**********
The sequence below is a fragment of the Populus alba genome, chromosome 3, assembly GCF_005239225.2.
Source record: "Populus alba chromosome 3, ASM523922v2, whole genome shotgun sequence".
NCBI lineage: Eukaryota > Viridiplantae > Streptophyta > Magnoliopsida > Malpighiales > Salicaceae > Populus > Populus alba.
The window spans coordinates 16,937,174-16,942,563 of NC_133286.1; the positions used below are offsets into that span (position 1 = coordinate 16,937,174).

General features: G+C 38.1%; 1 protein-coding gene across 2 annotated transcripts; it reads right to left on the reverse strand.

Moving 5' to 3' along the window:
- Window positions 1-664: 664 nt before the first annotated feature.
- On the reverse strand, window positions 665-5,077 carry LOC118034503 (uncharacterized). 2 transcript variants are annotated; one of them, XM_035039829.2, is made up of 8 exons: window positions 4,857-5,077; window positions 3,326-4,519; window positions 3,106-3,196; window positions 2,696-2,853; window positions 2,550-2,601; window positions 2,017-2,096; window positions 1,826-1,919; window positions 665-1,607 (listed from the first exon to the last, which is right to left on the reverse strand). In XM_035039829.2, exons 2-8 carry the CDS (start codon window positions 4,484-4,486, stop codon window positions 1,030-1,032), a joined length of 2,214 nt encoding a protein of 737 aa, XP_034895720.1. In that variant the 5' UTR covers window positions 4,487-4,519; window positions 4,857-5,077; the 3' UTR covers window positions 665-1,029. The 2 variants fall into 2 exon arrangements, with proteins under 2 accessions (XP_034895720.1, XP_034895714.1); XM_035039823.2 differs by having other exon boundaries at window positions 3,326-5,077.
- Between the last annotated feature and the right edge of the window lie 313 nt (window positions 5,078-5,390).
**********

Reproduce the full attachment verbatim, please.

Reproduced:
The sequence below is a fragment of the Populus alba genome, chromosome 3, assembly GCF_005239225.2.
Source record: "Populus alba chromosome 3, ASM523922v2, whole genome shotgun sequence".
NCBI lineage: Eukaryota > Viridiplantae > Streptophyta > Magnoliopsida > Malpighiales > Salicaceae > Populus > Populus alba.
The window spans coordinates 16,937,174-16,942,563 of NC_133286.1; the positions used below are offsets into that span (position 1 = coordinate 16,937,174).

General features: G+C 38.1%; 1 protein-coding gene across 2 annotated transcripts; it reads right to left on the reverse strand.

Moving 5' to 3' along the window:
- Window positions 1-664: 664 nt before the first annotated feature.
- On the reverse strand, window positions 665-5,077 carry LOC118034503 (uncharacterized). 2 transcript variants are annotated; one of them, XM_035039829.2, is made up of 8 exons: window positions 4,857-5,077; window positions 3,326-4,519; window positions 3,106-3,196; window positions 2,696-2,853; window positions 2,550-2,601; window positions 2,017-2,096; window positions 1,826-1,919; window positions 665-1,607 (listed from the first exon to the last, which is right to left on the reverse strand). In XM_035039829.2, exons 2-8 carry the CDS (start codon window positions 4,484-4,486, stop codon window positions 1,030-1,032), a joined length of 2,214 nt encoding a protein of 737 aa, XP_034895720.1. In that variant the 5' UTR covers window positions 4,487-4,519; window positions 4,857-5,077; the 3' UTR covers window positions 665-1,029. The 2 variants fall into 2 exon arrangements, with proteins under 2 accessions (XP_034895720.1, XP_034895714.1); XM_035039823.2 differs by having other exon boundaries at window positions 3,326-5,077.
- Between the last annotated feature and the right edge of the window lie 313 nt (window positions 5,078-5,390).